So there really is not that much difference between Moshe and all of us. Everyone who works really hard to learn Torah will be given his portion to him as a reward. This is such a definite tenet that the same Gemara brought above declares the opposite to be true too: “If someone claims ‘I toiled hard and I did not find the Torah,’ he is not to be believed.” The Sages were convinced that anyone who would really show true effort and appreciation for the Torah would be granted to understand it properly.
There is, by the way, another way that one can be privileged to acquire Torah, although in a slightly different form.
One can also show his appreciation of Torah by supporting those who study it and those institutions which teach it. We know that Chazal promised an equal share of reward to those who make it possible to learn, with those who actually learn thanks to them.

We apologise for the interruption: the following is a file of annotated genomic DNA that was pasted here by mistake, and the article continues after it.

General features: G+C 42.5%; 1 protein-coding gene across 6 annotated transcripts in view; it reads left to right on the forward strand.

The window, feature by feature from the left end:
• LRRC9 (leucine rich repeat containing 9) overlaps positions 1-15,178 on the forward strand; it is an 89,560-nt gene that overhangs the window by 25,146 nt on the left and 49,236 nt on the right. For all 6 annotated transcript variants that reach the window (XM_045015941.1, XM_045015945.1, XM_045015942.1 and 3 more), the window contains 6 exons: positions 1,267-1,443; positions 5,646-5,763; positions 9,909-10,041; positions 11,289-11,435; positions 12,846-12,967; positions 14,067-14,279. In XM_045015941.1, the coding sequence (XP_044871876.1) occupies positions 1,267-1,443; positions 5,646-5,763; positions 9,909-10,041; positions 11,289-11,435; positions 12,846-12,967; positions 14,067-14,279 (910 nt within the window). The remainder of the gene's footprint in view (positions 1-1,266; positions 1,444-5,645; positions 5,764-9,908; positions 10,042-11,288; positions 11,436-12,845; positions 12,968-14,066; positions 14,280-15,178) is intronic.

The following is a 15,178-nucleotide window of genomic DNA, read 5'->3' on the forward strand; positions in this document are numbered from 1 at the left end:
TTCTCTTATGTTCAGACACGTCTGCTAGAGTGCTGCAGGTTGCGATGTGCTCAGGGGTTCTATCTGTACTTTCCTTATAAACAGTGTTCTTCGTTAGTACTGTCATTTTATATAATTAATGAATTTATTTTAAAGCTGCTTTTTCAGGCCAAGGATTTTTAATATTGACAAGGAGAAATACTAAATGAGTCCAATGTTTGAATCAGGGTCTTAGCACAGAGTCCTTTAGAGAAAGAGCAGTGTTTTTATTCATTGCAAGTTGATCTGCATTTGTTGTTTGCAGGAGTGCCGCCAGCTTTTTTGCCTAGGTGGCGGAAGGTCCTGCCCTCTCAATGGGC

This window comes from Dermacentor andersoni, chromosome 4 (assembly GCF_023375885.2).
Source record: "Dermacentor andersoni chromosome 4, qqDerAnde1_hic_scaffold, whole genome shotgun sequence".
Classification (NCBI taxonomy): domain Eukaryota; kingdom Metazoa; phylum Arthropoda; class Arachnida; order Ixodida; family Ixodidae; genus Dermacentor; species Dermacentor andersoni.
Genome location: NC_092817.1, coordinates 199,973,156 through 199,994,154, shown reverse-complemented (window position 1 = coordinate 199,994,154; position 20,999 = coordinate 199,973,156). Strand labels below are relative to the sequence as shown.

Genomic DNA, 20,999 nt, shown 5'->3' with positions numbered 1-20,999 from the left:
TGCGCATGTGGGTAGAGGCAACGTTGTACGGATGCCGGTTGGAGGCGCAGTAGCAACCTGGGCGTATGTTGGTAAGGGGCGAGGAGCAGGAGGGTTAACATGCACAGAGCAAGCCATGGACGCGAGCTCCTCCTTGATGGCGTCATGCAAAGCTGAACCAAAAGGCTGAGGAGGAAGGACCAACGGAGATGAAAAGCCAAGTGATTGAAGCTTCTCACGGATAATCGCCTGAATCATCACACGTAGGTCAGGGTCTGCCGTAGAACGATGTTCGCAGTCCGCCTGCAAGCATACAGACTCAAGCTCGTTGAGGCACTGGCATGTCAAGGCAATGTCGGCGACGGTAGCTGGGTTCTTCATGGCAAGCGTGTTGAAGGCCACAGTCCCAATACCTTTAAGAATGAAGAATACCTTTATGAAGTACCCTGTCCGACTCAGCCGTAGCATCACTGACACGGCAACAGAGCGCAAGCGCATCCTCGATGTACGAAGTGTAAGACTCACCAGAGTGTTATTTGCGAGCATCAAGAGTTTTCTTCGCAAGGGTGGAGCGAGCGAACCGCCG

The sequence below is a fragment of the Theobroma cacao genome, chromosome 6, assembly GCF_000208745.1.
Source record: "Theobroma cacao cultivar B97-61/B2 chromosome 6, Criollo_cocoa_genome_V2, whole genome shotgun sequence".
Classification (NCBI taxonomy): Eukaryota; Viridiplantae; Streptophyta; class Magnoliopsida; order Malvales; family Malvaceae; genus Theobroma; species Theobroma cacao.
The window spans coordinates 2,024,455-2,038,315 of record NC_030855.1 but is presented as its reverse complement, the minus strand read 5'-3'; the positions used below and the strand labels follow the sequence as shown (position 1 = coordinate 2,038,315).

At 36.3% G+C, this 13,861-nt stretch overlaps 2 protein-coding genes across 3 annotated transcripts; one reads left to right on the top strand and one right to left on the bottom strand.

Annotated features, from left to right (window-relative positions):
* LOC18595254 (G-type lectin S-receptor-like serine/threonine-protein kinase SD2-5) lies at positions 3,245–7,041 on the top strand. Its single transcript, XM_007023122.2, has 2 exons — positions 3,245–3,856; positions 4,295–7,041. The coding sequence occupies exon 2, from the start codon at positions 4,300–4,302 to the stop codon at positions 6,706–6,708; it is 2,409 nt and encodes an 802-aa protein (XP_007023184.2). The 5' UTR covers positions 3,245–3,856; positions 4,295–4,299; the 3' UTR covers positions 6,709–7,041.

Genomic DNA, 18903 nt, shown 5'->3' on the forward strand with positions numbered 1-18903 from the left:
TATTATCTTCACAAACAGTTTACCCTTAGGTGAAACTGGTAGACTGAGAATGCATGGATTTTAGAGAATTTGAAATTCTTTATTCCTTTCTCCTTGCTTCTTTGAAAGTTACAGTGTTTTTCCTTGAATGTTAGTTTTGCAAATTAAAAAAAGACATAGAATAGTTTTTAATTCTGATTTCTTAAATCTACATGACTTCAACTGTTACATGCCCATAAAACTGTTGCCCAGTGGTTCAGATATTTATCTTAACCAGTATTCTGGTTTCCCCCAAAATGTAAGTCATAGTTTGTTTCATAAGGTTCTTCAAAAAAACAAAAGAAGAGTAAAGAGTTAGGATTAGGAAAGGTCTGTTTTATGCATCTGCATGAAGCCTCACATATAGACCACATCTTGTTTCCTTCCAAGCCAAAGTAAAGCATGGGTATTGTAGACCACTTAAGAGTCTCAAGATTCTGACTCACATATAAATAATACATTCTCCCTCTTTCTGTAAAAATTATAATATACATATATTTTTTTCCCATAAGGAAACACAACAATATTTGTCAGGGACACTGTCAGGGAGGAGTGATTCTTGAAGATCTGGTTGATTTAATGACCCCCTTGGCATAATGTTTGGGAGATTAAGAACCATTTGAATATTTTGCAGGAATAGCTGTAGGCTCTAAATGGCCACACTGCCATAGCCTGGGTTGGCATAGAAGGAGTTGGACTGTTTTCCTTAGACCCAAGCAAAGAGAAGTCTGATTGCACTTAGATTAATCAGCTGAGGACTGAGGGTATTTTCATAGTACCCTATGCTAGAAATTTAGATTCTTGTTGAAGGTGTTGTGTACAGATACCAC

I saw in a sefer, although, at the moment, I do not remember which one (perhaps Tuvecha Yabiu), that some great rabbi said that in the world-to-come the supporters of Torah will be placed in the same section as those who learned Torah due to their support. However, lest it be torturous, rather than blissful, for them to be in a place where they don’t understand what is being discussed, they will be taught all of the Torah which was learned in their merit. Thus they will be given the Torah as a gift, albeit not in this world, in the World of Truth.
Another reward for those who honor the Torah is mentioned in the Gemara (Shabbos 23b), “One who loves the Rabbis, will have sons who are rabbis; one who holds the rabbis in esteem will have sons-in-law who are rabbis.”